“I remember it was a rainy day. With my tie and my long sleeve, I walked in the rain. I needed the rain to beat me and hide my tears. I was so sad. But I didn’t stop. See where I am now. It’s God. I cannot take credit for it. It’s God who dunnit. It’s also the amount of work I’ve put in. But it’s God that kept me. I don’t just know how He did it. The lines are falling pleasantly for me. It looks like coincidence, but it’s not.”
Odiboh may have conquered failure, but he recognizes that his success as a reputable stunt coordinator still needs tutelage.
“I have a mentor who is Mick Milligan. He is CEO of Stuntlab. He’s an amazing stunt coordinator who has worked on huge Hollywood projects. Whenever I have a problem that’s difficult to solve, I call him. I say, ‘I’m trying to flip this car off the bridge, these are the steps I’ve taken, and he responds with ‘oh we had a glitch like this back in 1995. Do these.’ I practice, I try it, works, make sure safety checks are in place, I learn, and I get better.”
I concurred with him on the significance of experience. As a result, I interjected. “Anyone who sees the choreography of street fights in Gangs of Lagos will come away with the impression it’s not something you learn in a school or dojo. Isn’t it?”
“Dis question wey you ask me so…” he laughed.
“I grew up in the ancient city of Benin. I grew up in a time when you see these kinds of fights. You can see them in your school; I went to Uniben. A lot of stuff happening at the time. Those were my inspiration. My martial arts really helped. When you’re choreographing a fight, the first thing you ask is why and who.
“If I’m going to have the guy do backflips in a fight scene, I’m going to have to know who this guy is and why he is doing backflips in a fight scene. Who is he? Why is this guy flipping in a fight? Is he Nigerian? How does the Nigerian man fight? Is he a street guy? How does the street guy fight? Does he need to hold a bottle or a machete or a stone or whatever? What’s the motivation?
“For crowd fights, it’s very exhausting because you need everyone to be doing something different at the same time. And everything needs to be choreographed or else you’re going to have injuries on set.
Something unbeknown to an avid movie goer is what came next from Tough Bone. “Fake fights can turn to real fights, and we don’t want that. Of course, we have had situations where we get hit by the actors, where the actor forgets he’s supposed to block, and he throws a punch instead. As a stuntman you can’t break character until the director says cut and the actor apologizes for the wrong move. You, however, already have a black eye. You are concerned with the director getting his shot. You might be unfortunate that he didn’t get his shot and you have already picked one black eye.”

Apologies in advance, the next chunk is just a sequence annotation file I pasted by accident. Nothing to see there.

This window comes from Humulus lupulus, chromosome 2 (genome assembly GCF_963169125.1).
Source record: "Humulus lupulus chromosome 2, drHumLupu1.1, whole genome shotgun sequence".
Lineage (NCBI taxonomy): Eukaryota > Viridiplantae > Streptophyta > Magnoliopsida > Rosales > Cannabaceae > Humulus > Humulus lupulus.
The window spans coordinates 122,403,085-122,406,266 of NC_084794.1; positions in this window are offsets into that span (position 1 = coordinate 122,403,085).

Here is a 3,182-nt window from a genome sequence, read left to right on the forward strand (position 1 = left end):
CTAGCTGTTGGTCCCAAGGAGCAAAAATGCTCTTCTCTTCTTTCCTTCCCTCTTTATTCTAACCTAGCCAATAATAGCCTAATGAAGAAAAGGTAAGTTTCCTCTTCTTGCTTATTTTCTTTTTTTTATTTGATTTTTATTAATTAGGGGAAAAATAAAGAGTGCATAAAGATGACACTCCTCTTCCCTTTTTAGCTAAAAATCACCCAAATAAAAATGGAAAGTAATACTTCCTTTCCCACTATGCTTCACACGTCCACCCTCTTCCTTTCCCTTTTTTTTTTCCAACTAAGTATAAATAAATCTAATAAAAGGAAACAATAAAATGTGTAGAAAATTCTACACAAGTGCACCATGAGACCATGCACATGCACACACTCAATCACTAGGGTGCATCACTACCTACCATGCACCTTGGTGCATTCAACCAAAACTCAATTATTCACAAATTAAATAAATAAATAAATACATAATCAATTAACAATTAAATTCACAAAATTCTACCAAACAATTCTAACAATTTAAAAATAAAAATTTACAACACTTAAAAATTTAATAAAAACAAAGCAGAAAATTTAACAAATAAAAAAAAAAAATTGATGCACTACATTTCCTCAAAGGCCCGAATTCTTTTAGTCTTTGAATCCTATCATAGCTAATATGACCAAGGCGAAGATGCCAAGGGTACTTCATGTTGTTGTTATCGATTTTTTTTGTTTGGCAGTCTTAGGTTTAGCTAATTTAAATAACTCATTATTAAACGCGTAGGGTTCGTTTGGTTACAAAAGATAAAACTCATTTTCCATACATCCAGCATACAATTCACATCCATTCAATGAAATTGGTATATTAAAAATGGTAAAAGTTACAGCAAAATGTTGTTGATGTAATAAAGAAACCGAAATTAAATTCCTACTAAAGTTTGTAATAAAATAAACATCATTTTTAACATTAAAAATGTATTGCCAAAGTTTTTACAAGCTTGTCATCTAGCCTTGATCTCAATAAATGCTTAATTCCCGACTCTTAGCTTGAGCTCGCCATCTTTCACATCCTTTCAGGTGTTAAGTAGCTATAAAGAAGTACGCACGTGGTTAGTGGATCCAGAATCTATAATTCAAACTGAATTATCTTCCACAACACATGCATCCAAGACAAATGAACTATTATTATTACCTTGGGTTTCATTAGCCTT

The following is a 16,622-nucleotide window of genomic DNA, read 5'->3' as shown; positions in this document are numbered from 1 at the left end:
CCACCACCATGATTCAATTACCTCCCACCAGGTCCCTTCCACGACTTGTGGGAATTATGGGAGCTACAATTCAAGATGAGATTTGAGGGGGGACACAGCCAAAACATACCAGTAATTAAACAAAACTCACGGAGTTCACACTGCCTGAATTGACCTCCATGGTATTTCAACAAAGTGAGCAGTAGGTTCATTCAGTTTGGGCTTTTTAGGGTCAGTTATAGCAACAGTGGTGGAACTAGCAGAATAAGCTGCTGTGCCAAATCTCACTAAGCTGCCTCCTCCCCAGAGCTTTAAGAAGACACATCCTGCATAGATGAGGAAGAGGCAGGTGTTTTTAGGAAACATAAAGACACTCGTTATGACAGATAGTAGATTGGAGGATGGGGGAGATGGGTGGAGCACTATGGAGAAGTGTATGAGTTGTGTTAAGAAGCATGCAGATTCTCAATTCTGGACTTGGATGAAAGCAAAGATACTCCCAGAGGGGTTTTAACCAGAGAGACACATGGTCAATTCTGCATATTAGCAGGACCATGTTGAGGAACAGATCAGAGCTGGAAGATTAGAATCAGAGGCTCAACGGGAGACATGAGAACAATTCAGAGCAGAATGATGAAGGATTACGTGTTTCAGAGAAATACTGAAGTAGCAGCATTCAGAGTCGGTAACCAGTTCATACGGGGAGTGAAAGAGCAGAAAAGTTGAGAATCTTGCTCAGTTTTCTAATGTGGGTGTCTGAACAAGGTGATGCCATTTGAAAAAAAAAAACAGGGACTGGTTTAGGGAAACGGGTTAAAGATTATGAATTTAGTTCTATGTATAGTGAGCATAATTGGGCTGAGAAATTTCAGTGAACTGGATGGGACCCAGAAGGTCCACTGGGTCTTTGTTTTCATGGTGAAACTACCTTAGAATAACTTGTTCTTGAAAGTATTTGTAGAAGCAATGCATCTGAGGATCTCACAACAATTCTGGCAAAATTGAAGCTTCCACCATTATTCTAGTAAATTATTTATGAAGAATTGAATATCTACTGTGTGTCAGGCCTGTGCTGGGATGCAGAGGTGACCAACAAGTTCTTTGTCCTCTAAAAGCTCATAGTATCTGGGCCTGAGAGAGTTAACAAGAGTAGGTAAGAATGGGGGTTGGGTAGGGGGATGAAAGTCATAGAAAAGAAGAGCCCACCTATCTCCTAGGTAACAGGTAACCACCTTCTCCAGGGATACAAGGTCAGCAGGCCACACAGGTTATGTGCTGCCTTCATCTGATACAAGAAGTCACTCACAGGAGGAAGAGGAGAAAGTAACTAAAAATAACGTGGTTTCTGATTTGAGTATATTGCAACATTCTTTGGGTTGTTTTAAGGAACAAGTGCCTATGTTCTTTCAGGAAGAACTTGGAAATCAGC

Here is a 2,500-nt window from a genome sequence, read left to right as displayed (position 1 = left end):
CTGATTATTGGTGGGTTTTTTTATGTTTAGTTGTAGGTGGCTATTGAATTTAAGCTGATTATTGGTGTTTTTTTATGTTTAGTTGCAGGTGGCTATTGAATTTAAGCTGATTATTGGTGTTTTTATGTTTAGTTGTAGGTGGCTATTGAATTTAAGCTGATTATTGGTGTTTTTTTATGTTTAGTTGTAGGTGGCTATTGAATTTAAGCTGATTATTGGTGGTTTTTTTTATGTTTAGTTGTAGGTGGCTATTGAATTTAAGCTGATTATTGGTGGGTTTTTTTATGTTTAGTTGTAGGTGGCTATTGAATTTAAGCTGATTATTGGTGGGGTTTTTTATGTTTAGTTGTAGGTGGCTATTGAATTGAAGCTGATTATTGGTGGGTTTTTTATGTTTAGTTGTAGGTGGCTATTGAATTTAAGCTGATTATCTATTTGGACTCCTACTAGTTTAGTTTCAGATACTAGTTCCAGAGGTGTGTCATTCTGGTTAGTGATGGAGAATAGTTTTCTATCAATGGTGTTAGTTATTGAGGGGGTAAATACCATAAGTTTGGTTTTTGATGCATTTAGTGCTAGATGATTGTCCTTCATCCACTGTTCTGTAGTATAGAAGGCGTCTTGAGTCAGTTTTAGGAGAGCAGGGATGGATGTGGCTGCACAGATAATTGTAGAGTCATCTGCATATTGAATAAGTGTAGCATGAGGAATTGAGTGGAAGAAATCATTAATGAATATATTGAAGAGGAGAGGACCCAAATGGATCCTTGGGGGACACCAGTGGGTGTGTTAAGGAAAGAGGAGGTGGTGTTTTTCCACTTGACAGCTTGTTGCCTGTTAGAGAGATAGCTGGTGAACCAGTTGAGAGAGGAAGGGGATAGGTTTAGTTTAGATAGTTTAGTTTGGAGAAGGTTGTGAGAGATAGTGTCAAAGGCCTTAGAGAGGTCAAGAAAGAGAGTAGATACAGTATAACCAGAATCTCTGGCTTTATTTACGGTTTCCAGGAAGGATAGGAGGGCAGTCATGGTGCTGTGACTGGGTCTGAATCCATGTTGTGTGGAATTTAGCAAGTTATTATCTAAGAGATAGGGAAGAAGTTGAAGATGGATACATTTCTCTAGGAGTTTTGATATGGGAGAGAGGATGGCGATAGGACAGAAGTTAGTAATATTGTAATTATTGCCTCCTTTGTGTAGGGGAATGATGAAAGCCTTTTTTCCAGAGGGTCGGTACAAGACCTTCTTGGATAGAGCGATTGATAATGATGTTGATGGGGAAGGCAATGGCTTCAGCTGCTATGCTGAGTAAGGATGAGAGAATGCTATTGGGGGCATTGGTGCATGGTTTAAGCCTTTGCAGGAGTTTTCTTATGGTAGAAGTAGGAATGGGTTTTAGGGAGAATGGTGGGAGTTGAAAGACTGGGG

Due to the bizarre situations that may occur on set in his line of business, Odiboh admonished while revealing the secret of his trade.
“When choreographing a lot of people, ensure everyone is doing something that makes sense. There’s also an art to it. You can’t just say ‘Aha, everybody start fighting.’ It’s going to be rowdy. It will not make sense unless the script says it’s a montage of people fighting.
“If it’s a fight scene, every single character acts. There’s a way you weave it in. Camera guy. Let’s say you’re punching the guy, and another is coming up, the camera will have to be following every act closely and should be able to switch quickly.”
To achieve a meaningful sequence of action on set, the act whose industry moniker is Tough Bone, said:
“I design the fight sequence after I get the script. I check the location, soil, grass, accident, and create the scene. The design takes cognizance of the cameras and equipment available. The director also gets to approve the design. There’s also a meeting of the director, makeup artist and the stuntman before the scenes are executed.”
Stunt coordinators, according to the Nevada Film Office, “are responsible for overseeing all aspects of performances that require highly specialized skills like diving, auto racing, martial arts, and more. They must assist in creating a budget, choreographing stunt sequences, selecting appropriate tools and equipment that need to be used during stunts, casting the right stunt actors who possess the physical capacity and skill level to perform different types of stunts, and ensuring that all precautions are taken to keep cast and crew safe.”
Besides, the film office in stating the job description of stunt coordinators, asserts that “many stunt coordinators are stunt artists themselves. Their invaluable experience helps them understand and analyze the logistics of performing various stunts as well as anticipate potential issues, which helps them provide safe and creative solutions for making a director’s dream sequence come alive.”
In spite of the essential role of a stunt coordinator in filmmaking, when required, Tough Bone revealed that “a lot of producers are still finding it hard to understand why they need a stunt department.”
Consequently, it can be said that he has his job cut out for him in Nollywood as a stunt coordinator. “We sensitize people that it’s a real job and that people like us are needed because you don’t want your actors to be hurt. You need someone who understands what they’re doing and have the safety record. After all, it’s not everyone you can safely throw out of a moving bus like Ramsey Nouah did to me in Rattle Snake.”